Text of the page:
A week of goodies: Edward Gorey’s covers, Freddie Mercury, costumes for The Crown, Women’s History Month, Erotica, Cookery, Potatoes, Green Books, Doll Houses, and Highwaywomen…
Edward Gorey’s covers for literary classics: https://lithub.com/edward-goreys-illustrated-covers-for-literary-classics/
-What’s scary is how many of the books with these covers I have actually owned…(that dates me!)
Mary Wroth, a contemporary of Shakespeare, is the author of the Guardian’s poem of the week https://www.theguardian.com/books/booksblog/2019/jan/28/poem-of-the-week-from-a-crown-of-sonnets-dedicated-to-love-by-lady-mary-wroth
From A Crown of Sonnets Dedicated to Love:
In this strange labyrinth how shall I turn?
Ways are on all sides, while the way I miss:
If to the right hand, there, in love I burn;
Let me go forward, therein danger is.
Now to the 21st-century – here is the Freddie Mercury clone Marc Martel who sings some of the songs in the Bohemian Rhapsody biopic: http://www.openculture.com/2019/02/marc-martel-sings-just-like-freddie-mercury.html
Opening at Winterthur at the end of March (through January 5, 2020): “Costuming The Crown” http://www.winterthur.org/exhibitions-events/exhibitions/future-exhibitions/thecrown/
Waxing poetic on the Potato – more than you ever thought you needed to know: https://www.atlasobscura.com/articles/potato-idioms
A Folger Shakespeare Library exhibition: “First Chefs: Fame and Foodways from Britain to the Americas” (Jan 19 – Mar 31, 2019): https://www.folger.edu/exhibitions/first-chefs-fame-foodways-britain-americas
-and some of the recipes, such as Hannah Wooley’s Orange and Lemon Marmalade, or William Hughes’s Hot Chocolate: https://www.folger.edu/exhibitions/first-chefs/recipes
March is Women’s History Month!
Two databases that focus on Women Writers are FREE during the whole month of March:
- Orlando: the subscription service Orlando:Women’s Writing in the British Isles from the Beginnings to the Present will be available free for all through the month of March for Women’s History Month: http://orlando.cambridge.org/svHomePage
Here is the login information: (no caps, no spaces)
- The Women Writers Online collection includes more than 400 texts written and translated by women, first published between 1526 and 1850 (no login info required: you can search and read the texts in the collection at: http://wwo.wwp.northeastern.edu/WWO
Peter Harrington has put out a catalogue: In Her Own Words: Works by Exceptional Women – you can read it here: https://www.peterharrington.co.uk/blog/wp-content/uploads/2019/02/151-final-low-res.pdf
Erotica at the British Library: see this blog post at Untold Lives “Smutty stuff’ for ‘debauched readers’: The Merryland books in the Private Case” https://blogs.bl.uk/untoldlives/2019/02/smutty-stuff-for-debauched-readers-the-merryland-books-in-the-private-case.html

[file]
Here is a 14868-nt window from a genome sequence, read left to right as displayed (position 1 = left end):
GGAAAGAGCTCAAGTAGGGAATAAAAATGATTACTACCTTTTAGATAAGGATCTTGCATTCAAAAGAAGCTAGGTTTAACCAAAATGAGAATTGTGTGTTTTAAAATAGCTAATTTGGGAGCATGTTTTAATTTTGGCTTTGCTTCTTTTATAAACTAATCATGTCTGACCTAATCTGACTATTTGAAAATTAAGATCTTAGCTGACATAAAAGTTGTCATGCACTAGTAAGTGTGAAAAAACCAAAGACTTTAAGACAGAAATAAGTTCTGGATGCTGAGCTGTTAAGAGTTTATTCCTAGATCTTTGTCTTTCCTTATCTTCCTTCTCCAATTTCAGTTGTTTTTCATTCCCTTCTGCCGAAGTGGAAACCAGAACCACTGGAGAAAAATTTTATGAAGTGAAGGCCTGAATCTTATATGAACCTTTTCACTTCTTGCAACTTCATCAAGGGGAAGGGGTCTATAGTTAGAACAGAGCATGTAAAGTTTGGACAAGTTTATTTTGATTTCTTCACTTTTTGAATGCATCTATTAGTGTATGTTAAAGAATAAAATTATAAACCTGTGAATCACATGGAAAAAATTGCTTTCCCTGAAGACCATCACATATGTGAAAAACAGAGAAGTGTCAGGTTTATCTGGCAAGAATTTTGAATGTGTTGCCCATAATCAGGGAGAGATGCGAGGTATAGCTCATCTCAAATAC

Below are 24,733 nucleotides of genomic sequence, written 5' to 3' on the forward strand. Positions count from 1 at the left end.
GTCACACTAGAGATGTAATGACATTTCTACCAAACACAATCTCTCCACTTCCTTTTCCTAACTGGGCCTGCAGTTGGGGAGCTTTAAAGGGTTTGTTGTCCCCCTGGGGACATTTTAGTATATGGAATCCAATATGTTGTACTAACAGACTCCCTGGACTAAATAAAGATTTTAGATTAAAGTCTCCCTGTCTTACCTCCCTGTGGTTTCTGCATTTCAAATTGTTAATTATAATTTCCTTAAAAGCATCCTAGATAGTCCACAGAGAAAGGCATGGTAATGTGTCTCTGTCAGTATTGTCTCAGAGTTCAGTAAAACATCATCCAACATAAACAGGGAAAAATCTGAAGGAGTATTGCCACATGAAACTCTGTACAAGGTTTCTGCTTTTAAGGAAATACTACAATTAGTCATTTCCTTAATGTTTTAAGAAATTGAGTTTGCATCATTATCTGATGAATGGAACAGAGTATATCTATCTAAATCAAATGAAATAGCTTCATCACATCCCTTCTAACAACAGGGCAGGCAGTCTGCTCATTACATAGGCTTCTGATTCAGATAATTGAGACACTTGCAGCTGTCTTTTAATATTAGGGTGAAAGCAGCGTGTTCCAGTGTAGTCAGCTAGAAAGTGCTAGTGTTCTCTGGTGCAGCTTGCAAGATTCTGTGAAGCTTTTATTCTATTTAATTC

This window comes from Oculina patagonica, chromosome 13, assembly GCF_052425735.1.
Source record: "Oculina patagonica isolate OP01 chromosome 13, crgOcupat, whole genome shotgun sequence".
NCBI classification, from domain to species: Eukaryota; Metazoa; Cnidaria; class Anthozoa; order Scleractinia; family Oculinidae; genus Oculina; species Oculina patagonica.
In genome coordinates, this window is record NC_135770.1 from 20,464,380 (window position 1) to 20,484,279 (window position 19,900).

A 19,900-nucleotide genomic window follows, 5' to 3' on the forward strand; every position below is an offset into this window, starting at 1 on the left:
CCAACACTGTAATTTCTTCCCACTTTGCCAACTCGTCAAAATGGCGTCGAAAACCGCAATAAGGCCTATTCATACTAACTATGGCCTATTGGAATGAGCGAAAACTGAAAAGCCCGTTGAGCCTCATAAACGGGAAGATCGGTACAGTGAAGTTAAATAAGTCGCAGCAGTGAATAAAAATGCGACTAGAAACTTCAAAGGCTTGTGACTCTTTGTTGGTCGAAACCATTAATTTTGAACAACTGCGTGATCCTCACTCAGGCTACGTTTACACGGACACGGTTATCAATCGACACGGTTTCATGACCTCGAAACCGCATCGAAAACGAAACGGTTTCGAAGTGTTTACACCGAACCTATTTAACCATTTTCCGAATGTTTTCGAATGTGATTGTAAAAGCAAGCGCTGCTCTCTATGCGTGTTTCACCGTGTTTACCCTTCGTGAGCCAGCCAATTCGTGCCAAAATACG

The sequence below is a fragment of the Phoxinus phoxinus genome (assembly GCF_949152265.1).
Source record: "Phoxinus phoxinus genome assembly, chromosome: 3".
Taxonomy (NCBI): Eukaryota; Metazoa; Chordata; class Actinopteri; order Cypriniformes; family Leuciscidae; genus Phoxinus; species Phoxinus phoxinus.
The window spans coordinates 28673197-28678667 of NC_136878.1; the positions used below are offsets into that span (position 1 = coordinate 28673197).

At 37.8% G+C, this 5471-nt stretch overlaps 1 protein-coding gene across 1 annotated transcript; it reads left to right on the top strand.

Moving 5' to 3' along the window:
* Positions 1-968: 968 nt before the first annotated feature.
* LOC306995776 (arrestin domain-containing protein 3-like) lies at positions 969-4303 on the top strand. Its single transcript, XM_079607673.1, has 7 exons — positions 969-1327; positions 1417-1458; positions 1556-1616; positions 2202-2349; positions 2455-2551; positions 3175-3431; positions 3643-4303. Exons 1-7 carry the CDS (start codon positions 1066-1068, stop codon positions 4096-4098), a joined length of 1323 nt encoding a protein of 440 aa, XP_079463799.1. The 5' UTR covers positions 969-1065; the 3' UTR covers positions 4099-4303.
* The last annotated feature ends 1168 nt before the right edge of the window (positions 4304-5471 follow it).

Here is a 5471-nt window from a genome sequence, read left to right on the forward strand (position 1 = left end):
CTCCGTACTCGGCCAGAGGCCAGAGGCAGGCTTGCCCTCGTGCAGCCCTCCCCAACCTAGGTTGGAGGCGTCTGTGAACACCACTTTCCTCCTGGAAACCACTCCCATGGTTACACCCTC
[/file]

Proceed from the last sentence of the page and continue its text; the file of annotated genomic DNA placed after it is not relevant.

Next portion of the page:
The Private Case is an historic collection of erotica segregated from the main British (Museum) Library collection on grounds of obscenity from the 1850s onwards in a moral climate of suppression and censorship. Now much of the work has been digitized for all the world to see (subscription through Gale or in the Reading Room of the British Library).
The Doll’s House at the Victoria and Albert Museum of Childhood – with great pictures:
Those of us watching Victoria might want more information on the Great Exhibition of 1851: here’s a very small sampling of what’s on the internet:
- Many illustrations here at the British Library, this written by the historian Liza Picard: https://www.bl.uk/victorian-britain/articles/the-great-exhibition
- And a great summary here at Wikipedia: https://en.wikipedia.org/wiki/The_Crystal_Palace
Then there’s the scene in North and South with Margaret and John Thornton meeting at the Great Exhibition and where she first sees the respect with which he is held by others (and always nice to have a reason to post a pic with Richard Armitage…)
For those of you wanting to know more about the Green Books that are the heart of the Green Book movie, The New York Public Library has a research guide and a digitized collection online here: https://www.nypl.org/blog/2019/02/25/explore-green-books-schomburg-center
OK, are you a Miss, Mrs. or a Ms.? (all Misters – this is not about you…): Alexander Atkins at the Bookshelf gives us the history – it goes back a long time in case you didn’t know: https://atkinsbookshelf.wordpress.com/2019/03/02/what-is-mrs-short-for/
(you should follow this blog – always enlightening word and book history…)
This week’s favorite “Found on the Internet and how will I ever read it all…”: https://gesteofrobinhood.com/
Here Begynneth A Lytell Geste of Robin Hood… Being A General and True History of the Lives and Robberies of the Most Notorious Highwaymen, Rogues, Cheats, Murderers and Rebel Leaders from the Medieval Period to the 19th Century
This post on “Female Highwaymen” is most arresting (pun intended)… https://gesteofrobinhood.com/2015/10/18/female-highwaymen/
Lady Katherine Ferrers (1634-1660) – do you think Jane Austen had her in mind when creating her Fanny Ferrars Dashwood (the sneaky thief of inheritances)?? Or perhaps that’s where Mrs. Ferrars money came from?
Happy reading! What has been your favorite internet find this week?